SETMAR and diseases

SETMAR and cancer

Some studies suggest that SETMAR amounts positively correlates with cell proliferation [26, 30, 36], whereas another does not suggest it [28]. If cell proliferation correlates positively with SETMAR, then cancer cells are expected to over-express it. Accordingly, SETMAR protein has been searched in tumor from patients, such as hematologic neoplasms [38], gliomas and glioblastomas [12]. In those tissues, SETMAR mRNA are increased up to 70 times (depending on the sample analyzed) when compared to healthy tissues. SETMAR mRNA are the result of various alternative splicing. Among them, the mRNA coding the complete SETMAR protein (FL-SETMAR, for full-length SETMAR) is always the most abundant. Ten different mRNA have been described in hematologic neoplasms (acute myeloid leukaemia (AML), mantle cells lymphoma and chronic myeloid leukaemia), and four in gliomas and glioblastomas, which are identical to four of those found in the hematologic neoplasms. According to their sequences, three of the six mRNA encode functional proteins: the full-length protein and for proteins lacking either a part of the SET domain, or the whole SET domain and a part of the pre-SET domain. Yet, they all contain the whole MAR domain [12, 38]. In AML, the increased expression of the full-length mRNA was correlated with a low level of chromosomal translocation, suggesting a protective effect of high SETMAR expression [38]. Until recently, the presence of SETMAR proteins in tumor tissues from patients was addressed only in glioblastomas (GBM) [12]. Two variants have been detected, the full-length SETMAR and a truncated form (S-SETMAR for short SETMAR) lacking a part of the pre-SET domain and the SET domain, both encoded by exon 2. The mRNA encoding this short variant has been previously detected in hematologic neoplasms. Quite similar proteins have been also recently detected in colorectal cancers [14]. In GBM, the relative abundance of each SETMAR variant does not match the relative abundance of the related mRNA, since both SETMAR proteins are enriched in GBM, whereas only the full-length mRNA is over-represented. Dussaussois et al [12] have demonstrated that S-SETMAR is still able to perform NHEJ but with less efficiency than FL-SETMAR, thus confirming the importance of the SET domain in SETMAR functions. In order to understand the intriguing fact that S-SETMAR is over-represented (related to its mRNA level), the role of a short N-terminus sequence of 13 amino acids was addressed, and evidences were provided that this peptide (called alpha-peptide) increases the half-life of both SETMAR proteins from hours to days [12]. At that time, the lack of anti-alpha-peptide antibodies did not make possible to check the presence of this peptide in endogenous SETMAR. However, very recent data confirm that most endogenous SETMAR contain an alpha-peptide [49]. The role of each SETMAR protein has to be defined, but a first line of evidences suggests that S-SETMAR is preferably expressed in cancer stem cells, whereas FL-SETMAR is preferentially expressed in differentiated cells. SETMAR was demonstrated to be involved in the recurrence of GBM, since its expression is upregulated in therapy resistant cells [24]. The resulted high level of H3K36me2 contributes to activate the NHEJ repair pathway. Expectedly, the treatment of therapy resistant cells with sh-SETMAR reduces the overall level of H3K36me2 and leads to the irreversible senescence of the cells [24]. Data recovered from GBM and GBM stem cells are reinforced by colon cancer stem cells data [16]. Here, the knockdown of SETMAR by siRNA against exon 3 (coding the domain MAR, present in all SETMAR proteins, see Fig. 1) is directly related to the down-regulation of stemness factors as NANOG, OCT3/4 and SOX2. Even if these findings do not allow discriminating between S- and FL-SETMAR, they clearly establish a relationship between SETMAR and stemness and/or differentiation. This has been supported by recent findings demonstrating that NONO (a factor that plays a role in gene activation and mRNA processing during cell differentiation [50]) is needed to perform SETMAR exon 2 retention in bladder cancer cells [15]. This reinforces the hypothesis linking SETMAR isoforms and cell differentiation. The only weak point of Xie et al findings [15] is that their works concern an atypical SETMAR transcript (variant 5, see Table 1) instead of the one coding the FL-SETMAR.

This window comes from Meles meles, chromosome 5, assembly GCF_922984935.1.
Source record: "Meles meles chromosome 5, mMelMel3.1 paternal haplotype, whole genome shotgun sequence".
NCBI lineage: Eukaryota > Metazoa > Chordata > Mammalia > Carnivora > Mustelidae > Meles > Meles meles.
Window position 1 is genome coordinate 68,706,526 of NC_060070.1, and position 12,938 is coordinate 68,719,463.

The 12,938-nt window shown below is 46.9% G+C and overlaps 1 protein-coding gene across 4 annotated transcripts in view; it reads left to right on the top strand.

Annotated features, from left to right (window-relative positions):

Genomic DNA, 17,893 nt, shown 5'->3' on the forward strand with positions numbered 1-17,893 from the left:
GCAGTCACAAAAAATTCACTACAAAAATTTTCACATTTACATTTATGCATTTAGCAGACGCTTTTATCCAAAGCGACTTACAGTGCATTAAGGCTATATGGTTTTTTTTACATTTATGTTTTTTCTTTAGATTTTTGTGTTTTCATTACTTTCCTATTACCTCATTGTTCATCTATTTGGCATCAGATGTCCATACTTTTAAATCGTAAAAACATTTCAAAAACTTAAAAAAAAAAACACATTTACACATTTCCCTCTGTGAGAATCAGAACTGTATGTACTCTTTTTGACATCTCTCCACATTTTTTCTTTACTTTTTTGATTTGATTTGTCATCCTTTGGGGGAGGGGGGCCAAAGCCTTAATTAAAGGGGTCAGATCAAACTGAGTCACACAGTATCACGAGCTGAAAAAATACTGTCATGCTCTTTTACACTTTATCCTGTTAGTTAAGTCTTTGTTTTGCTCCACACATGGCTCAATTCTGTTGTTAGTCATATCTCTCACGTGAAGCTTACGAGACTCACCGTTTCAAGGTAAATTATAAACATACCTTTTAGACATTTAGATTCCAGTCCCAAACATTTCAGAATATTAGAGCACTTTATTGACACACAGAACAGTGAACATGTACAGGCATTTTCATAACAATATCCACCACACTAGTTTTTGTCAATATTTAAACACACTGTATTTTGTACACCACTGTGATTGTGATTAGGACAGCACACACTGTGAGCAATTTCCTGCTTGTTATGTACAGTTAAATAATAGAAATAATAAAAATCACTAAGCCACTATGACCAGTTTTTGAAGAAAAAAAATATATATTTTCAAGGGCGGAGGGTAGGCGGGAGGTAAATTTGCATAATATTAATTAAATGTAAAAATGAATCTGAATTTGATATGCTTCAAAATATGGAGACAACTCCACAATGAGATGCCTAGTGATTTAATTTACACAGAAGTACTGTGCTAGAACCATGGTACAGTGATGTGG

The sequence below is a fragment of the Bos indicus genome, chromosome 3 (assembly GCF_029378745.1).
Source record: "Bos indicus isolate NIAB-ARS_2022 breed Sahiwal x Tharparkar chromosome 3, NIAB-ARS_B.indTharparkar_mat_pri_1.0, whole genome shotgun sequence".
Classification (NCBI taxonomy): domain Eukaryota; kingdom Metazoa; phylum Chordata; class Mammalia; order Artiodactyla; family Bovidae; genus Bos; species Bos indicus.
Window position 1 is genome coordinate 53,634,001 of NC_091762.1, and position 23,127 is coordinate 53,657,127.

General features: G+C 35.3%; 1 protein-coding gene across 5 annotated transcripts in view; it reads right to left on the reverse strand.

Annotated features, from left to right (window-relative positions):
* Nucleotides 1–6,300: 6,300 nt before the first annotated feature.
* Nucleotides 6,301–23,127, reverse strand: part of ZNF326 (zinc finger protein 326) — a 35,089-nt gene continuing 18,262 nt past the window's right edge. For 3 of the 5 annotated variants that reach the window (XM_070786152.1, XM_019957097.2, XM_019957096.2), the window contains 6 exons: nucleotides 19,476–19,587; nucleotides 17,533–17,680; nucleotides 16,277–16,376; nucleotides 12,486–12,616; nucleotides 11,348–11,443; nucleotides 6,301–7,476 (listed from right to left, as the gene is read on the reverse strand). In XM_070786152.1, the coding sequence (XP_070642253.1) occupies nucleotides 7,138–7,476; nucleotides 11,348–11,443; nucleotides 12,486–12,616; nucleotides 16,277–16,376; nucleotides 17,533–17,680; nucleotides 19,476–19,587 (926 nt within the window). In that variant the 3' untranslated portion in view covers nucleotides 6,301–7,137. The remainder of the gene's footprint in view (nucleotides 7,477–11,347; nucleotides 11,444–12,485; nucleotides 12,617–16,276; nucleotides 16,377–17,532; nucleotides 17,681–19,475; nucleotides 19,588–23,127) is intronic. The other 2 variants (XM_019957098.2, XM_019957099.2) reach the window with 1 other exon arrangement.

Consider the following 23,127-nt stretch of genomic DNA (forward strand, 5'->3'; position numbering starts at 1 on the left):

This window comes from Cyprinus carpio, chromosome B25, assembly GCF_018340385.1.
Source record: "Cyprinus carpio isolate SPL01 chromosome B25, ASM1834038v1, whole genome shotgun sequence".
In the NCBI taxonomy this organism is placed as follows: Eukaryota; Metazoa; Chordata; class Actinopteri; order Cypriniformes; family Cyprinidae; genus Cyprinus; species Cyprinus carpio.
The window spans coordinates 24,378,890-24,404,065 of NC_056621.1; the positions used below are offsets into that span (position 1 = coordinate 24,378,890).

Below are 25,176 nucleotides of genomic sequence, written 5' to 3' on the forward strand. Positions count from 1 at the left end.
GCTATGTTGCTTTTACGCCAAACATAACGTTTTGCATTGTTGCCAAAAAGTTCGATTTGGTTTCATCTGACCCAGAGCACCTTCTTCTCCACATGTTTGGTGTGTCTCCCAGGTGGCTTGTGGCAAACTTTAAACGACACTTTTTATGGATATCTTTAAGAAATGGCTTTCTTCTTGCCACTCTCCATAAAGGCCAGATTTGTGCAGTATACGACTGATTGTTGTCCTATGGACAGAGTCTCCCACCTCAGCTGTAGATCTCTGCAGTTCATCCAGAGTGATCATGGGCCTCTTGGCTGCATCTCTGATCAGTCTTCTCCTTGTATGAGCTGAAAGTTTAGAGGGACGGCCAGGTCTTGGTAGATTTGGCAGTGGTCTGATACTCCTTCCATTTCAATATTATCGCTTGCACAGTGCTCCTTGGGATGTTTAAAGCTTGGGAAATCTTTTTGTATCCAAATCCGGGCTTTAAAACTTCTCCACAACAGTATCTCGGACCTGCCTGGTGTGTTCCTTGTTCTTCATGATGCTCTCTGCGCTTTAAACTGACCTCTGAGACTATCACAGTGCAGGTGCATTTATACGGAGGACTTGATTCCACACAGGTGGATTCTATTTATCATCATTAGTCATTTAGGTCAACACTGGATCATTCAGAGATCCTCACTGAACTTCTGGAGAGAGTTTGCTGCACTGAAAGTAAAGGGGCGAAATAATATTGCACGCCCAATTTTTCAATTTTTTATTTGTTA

According to these results, a first working hypothesis can be proposed. The FL-SETMAR could be a genome keeper, expressed (at the mRNA level) in almost all adult healthy tissues [11], but with variable amount at the protein level [14]. Its role may be to improve the efficacy of biological mechanisms otherwise present in species other than higher primates. In cancer cells, the SETMAR gene is over-expressed, and FL-SETMAR then sustains oncogenic processes and the development of cancer cells or cancer stem cells. Under certain circumstances, SETMAR pre-mRNA undergoes alternative splicing, resulting in shorter SETMAR isoforms, containing or not the alpha-peptide. It cannot be excluded that alternative splicing occurs differently depending on the cell type, leading to the production of different short variants following tissue-specificity. These shorter and possibly more stable proteins could disrupt the activity of the FL-SETMAR (by competing with partner-proteins, with DNA binding sites, by heterodimers assembly between S- and FL-SETMAR … ). The fact that high level of S-SETMAR (the short variant found in GBM) is a factor of good prognosis for patients with GBM [49] could be a consequence of this dominant-negative activity.